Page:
Infections and Septicemia

Infection in an elder or person with declining health can have severe consequences if it is not promptly identified and treated.

Urinary Tract Infection (aka UTI or Bladder Infection)

Urinary-tractThe kidneys, ureters, bladder, and urethra work together to eliminate urine from the body.  Kidneys remove waste from the blood in the form of urine.  The ureters transport the urine from the kidneys to the bladder, and the bladder stores the urine until it is emptied through the urethra.  A UTI can develop when bacteria clings to the opening of the urethra, begins to multiply, and eventually works its way up the urinary tract. UTIs are more common in women than men.  Doctors believe this is because bacteria living in the rectal area is closer to the opening of the urethra in women.  Also, patients who require a catheter are susceptible to contracting a UTI.

In young and middle-aged woman, painful burning during urination is a clear sign of a urinary tract infection.  However, most elderly adults don’t experience any pain.  It is also rare for an elderly person to get a fever.  If they do, it may be a sign of a very serious infection requiring emergency care.  In elders, the earliest signs of a UTI may be a sudden onset of confusion or inability to complete tasks that were easy two days earlier.  Other signs of a UTI include urinary incontinence, sudden onset of imbalance or falling, decreased appetite, lethargy, and blood in the urine.

A simple lab test is available to determine whether or not there is infection.  If treated promptly, the infection will usually clear up in a few days.  However, if the infection is not promptly treated, it can spread to other areas of the body, and the patient may suffer more serious consequences. Many of the nursing home clients represented by The Gebler Firm, PC were not promptly diagnosed with a UTI, or were not promptly treated for the UTI.  As a result, the patient developed sepsis, a life-threatening infection of the bloodstream.  Unfortunately, the first time the family learned of this serious problem was after the patient had been transferred to the Emergency Room. Vital organs had already begun to shut down, and the family was told that the infection had progressed so far that nothing could be done to save the patient’s life.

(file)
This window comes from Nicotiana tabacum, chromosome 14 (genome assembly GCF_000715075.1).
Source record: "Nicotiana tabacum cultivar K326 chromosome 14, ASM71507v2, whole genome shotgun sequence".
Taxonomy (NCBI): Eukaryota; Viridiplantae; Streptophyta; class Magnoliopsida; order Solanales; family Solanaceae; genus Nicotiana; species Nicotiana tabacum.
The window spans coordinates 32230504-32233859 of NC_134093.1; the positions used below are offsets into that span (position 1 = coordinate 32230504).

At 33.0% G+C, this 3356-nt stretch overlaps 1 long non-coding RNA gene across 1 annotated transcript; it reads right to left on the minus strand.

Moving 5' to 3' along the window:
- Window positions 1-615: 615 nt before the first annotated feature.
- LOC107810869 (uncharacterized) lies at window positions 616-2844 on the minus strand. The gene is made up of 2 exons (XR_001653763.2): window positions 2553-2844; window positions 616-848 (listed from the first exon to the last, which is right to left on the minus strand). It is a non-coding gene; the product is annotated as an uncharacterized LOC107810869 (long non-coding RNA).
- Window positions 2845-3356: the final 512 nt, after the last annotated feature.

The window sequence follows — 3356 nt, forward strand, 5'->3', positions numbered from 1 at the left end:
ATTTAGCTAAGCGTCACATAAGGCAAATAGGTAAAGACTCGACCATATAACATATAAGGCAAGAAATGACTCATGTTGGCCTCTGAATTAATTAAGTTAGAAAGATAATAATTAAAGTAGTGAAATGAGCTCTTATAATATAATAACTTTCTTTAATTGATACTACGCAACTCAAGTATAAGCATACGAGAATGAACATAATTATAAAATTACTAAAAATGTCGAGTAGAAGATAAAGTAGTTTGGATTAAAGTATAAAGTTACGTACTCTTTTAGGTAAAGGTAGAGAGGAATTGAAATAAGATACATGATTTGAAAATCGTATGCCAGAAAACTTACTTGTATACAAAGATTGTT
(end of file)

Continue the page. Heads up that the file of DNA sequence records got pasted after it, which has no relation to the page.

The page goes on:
The following is recommended by health care professionals to help prevent UTIs:

  • Drinking plenty of fluids to flush bacteria out of the body;
  • Urinating promptly after the urge arises so bacteria is not held in the bladder; and
  • Women should wipe front to back, to move rectal bacteria away from the urinary tract.

Infections from open bedsores and wounds

Stage 3 BedsoreBacteria, such as e-coli, MRSA and C-Diff, can enter the body through any open wound.  All bedsores that are left untreated become a breeding ground for infection, especially as the flesh around the wound begins to die.  Open bedsores that develop on the buttocks, hips or coccyx (tailbone) are particularly susceptible to infection because open wounds located near the rectum are more likely to become infected from fecal and urinary bacteria.  This is especially true if the patient is not kept clean and dry after a bladder or bowel movement.

It is estimated that approximately 60,000 people die each year from bed sore infections.  If the infection is not promptly identified and treated, it can spread throughout the body and into the blood, causing  sepsis.

For more information related to bedsores caused by neglect go here.

Signs that an infection may have been caused by neglect

The following signs may suggest that an infection was contracted due to neglect:

  • The patient was repeatedly left lying in soiled diapers, clothes or linens.
  • Open wounds were not kept clean, dry and free of urine and feces.
  • Nursing staff was repeatedly observed moving from one patient to another, without sanitizing their hands.
  • The family was not informed of any infection until the patient was in an emergent state.
  • Catheters were not regularly cleaned or changed.
  • The staff repeatedly failed to respond to calls for assistance to the bathroom.
  • The patient was diagnosed with an infection usually caused by fecal or urinary bacteria (such as e-coli, C-Diff or MRSA).

What can I do if I think my loved one contracted an infection due to neglect?

If you believe your loved one may have contracted an infection at a long-term care facility due to neglect, contact The Gebler Firm, PC for a free consultation.  We are available to speak with you by phone at 1-800-871-6998, or you may submit an on-line consultation request.

We would be honored to speak with you about your rights, and explain the options that are available.  We don’t charge any attorney fees unless we obtain a recovery.

We encourage you to act quickly.  The law limits the amount of time you and your loved one have to pursue legal action.  In some cases, this can be as short as six months.

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Disclaimer:  The information on this site is for informational and educational purposes only.  None of the medical information is intended to be a substitute for professional medical judgment.  A licensed physician should be consulted for diagnosis and treatment of any and all medical conditions.

Injured Elder